Democrats and their corporate media allies want to federalize everything: the police, our health care, our schools, our lives… Despite the Obamacare debacle, despite the deaths caused by federalizing the health care of our veterans, despite the dehumanized monster that is the IRS and TSA, the jaw-dropping corruption in the FBI and Deep State, the push to federalize everything marches on.
This includes our elections.
God help us.
Just try to wrap your mind around the debacle of Monday night’s Democrat Iowa Caucus happening everywhere, happening in every election, happening during a presidential election.
You might be thinking, Wait a minute? Isn’t Iowa the perfect example of why we should federalize elections? It was a local screw up!
Let me respond to that in two ways…
First off, it was the national Democratic Party that came up with the voting process that burnt to the ground last night. It was not only a top-down thing, it was a top-down thing created by the very same central planners who want to federalized control the voting and tabulating process in every state, country, precinct.
Here’s Tom Perez, the head of the Democratic National Committee, bragging on the three years of preparation that went into last night’s historic debacle.
Iowa is a perfect example of federal central planners marching into a state where nothing was broken and attempting to “fix it” with an app and a whole new way of choosing your preferences.
Well, they “fixed it” all right.
Now just imagine how much better off Democrats would be today had this debacle only happened at the precinct or county level, as opposed to state-wide. Right now, the entire caucus looks like a total wipe-out. All that money, time, and energy for nothing. Thousands of voters who took the process seriously, who studied the candidates and went through the hassle of caucusing, are now disenfranchised.
There are some 1600 to 1700 precincts in Iowa. A debacle in one precinct or even a dozen (which is unlikely), would have almost no effect on the overall outcome.
Secondly, even if you want to be unreasonable and declare this debacle a local debacle, it is still EXHIBIT A in the case against a one-size-fits-all process. The last thing you want is a system where one person’s mistake affects everyone and everything.
Things work best when ever precinct is its own fiefdom. This ensures mistakes are confined to one small precinct, or that fraud is confined to one small precinct — anything that goes amiss is compartmentalized by default.
With a smaller operation, there’s also more accountability.
Think about how this works in the real world. Imagine trying to get satisfaction if you have a complaint against someone at the IRS or a big corporation. Just the thought of it is daunting and intimidating. You just know it’s going to be a time suck. But if your accountant screws up, you can get some satisfaction. If a small business screws up, you can go right to the owner, the guy personally invested in making this right.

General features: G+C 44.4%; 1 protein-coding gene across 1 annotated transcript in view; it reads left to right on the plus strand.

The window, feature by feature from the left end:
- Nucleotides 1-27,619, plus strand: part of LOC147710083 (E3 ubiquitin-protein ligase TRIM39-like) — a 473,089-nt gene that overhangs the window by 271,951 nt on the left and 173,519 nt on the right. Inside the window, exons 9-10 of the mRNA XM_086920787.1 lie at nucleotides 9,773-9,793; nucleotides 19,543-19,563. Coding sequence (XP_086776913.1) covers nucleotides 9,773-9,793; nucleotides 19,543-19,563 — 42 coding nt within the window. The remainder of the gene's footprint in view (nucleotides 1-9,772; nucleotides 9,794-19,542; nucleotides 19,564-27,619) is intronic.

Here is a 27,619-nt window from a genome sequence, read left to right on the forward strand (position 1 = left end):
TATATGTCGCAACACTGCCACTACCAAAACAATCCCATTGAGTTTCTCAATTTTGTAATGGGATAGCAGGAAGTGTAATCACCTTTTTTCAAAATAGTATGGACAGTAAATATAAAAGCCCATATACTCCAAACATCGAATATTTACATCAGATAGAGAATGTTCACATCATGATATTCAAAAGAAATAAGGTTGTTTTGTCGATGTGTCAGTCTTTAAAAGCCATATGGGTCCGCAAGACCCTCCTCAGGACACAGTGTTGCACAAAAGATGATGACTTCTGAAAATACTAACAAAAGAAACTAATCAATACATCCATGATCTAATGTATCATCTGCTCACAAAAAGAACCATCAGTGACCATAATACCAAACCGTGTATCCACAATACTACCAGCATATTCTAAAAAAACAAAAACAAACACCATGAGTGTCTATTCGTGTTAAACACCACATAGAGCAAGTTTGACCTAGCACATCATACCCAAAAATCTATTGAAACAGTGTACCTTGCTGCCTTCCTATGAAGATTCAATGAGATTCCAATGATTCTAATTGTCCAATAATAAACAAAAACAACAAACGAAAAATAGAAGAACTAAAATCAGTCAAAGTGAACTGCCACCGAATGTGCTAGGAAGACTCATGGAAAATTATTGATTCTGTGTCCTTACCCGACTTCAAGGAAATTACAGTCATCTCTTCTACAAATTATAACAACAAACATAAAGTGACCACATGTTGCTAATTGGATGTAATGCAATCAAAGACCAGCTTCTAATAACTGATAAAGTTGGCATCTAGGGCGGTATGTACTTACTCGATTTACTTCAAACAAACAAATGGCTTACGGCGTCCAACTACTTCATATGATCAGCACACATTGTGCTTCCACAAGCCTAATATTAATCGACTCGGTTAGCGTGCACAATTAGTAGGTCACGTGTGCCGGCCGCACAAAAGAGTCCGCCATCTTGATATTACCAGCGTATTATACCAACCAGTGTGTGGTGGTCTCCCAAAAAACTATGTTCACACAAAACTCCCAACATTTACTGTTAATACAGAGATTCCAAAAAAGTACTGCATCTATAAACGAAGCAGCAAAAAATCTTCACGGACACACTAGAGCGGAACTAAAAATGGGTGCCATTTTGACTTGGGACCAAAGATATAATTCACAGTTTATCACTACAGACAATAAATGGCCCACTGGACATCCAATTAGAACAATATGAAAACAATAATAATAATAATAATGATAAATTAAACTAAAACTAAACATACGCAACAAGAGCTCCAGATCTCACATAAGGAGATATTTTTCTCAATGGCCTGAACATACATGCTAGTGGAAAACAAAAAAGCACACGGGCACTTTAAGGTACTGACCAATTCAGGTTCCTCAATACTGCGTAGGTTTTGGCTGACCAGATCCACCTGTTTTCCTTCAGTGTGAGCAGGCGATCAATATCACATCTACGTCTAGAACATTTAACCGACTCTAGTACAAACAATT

It’s much, much, much easier to demand accountability from local government than the bloated, Orwellian bureaucracy the federal government has become, and the prospect of personal accountability keeps those responsible on their toes and determined to do things right.
There are around 120,000 separate precincts in this country. Even Mr. Federalize himself, Barack Obama, admitted in 2016 that you can’t rig an American election “in part, because they’re so decentralized.”
The dangerous siren song of federalizing voting was at its loudest during the 2000 presidential election, during the Florida recount. This will never happen again, they said. It will all be centralized and electronic and regulated and streamlined. All our problems will go away.
At the time that sounded pretty good. The recount was agonizing. Who wants to go through that again, right?
But you know what, in the end the process worked. While it was excruciating watching poll workers stare intently at ballot cards, at least there was a paper back up, and that’s the other thing…
Although it doesn’t really pass the smell test, Iowa’s debacle is being blamed on a new app that was supposed to make it easier for the 170 or so precinct captains to report the results. We’re told the app broke down.
Assuming that’s the truth, the good news, so we are told, is that there is a paper backup for the actual votes taken.
That paper trail is everything.
These dumb ideas about voting from our iPhones, or voting via computer touch screen (which many places do), is a disaster waiting to happen.
You go into your local precinct. You fill out a paper ballot. You’re within a few feet of the handful of people responsible for what happens to your sacred vote, and that keeps everything tidy, neat, accountable, and honest.
Keep it simple. Keep it local. Keep it as analog as possible.